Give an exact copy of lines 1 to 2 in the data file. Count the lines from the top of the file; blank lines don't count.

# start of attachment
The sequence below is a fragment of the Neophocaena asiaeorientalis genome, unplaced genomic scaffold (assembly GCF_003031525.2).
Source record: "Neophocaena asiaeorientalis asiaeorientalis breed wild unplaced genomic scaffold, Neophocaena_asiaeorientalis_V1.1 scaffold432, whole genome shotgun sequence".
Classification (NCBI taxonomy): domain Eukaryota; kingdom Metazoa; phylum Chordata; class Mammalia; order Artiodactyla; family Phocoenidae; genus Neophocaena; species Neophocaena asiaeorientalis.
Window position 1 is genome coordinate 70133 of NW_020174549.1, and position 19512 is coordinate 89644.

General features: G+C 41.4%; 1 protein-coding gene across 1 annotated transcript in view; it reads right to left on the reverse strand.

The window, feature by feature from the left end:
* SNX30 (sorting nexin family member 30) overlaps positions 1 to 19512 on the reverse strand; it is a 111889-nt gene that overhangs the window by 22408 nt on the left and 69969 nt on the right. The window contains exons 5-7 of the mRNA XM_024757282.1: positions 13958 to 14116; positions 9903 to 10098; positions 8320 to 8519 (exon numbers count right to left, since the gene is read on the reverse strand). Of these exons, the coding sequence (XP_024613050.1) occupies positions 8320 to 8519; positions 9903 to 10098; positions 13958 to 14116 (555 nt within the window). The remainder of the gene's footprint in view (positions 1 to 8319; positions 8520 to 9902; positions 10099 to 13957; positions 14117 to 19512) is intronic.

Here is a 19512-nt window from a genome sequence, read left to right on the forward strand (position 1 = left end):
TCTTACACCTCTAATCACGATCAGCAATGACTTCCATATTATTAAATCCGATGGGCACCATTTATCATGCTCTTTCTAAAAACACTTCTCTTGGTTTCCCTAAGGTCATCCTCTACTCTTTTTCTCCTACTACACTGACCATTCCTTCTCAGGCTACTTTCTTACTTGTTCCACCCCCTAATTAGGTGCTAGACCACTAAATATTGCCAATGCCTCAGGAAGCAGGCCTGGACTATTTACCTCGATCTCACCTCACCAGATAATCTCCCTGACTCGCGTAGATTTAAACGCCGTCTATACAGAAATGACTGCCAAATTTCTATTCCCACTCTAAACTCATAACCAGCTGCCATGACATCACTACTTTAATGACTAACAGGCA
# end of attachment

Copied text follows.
The sequence below is a fragment of the Neophocaena asiaeorientalis genome, unplaced genomic scaffold (assembly GCF_003031525.2).
Source record: "Neophocaena asiaeorientalis asiaeorientalis breed wild unplaced genomic scaffold, Neophocaena_asiaeorientalis_V1.1 scaffold432, whole genome shotgun sequence".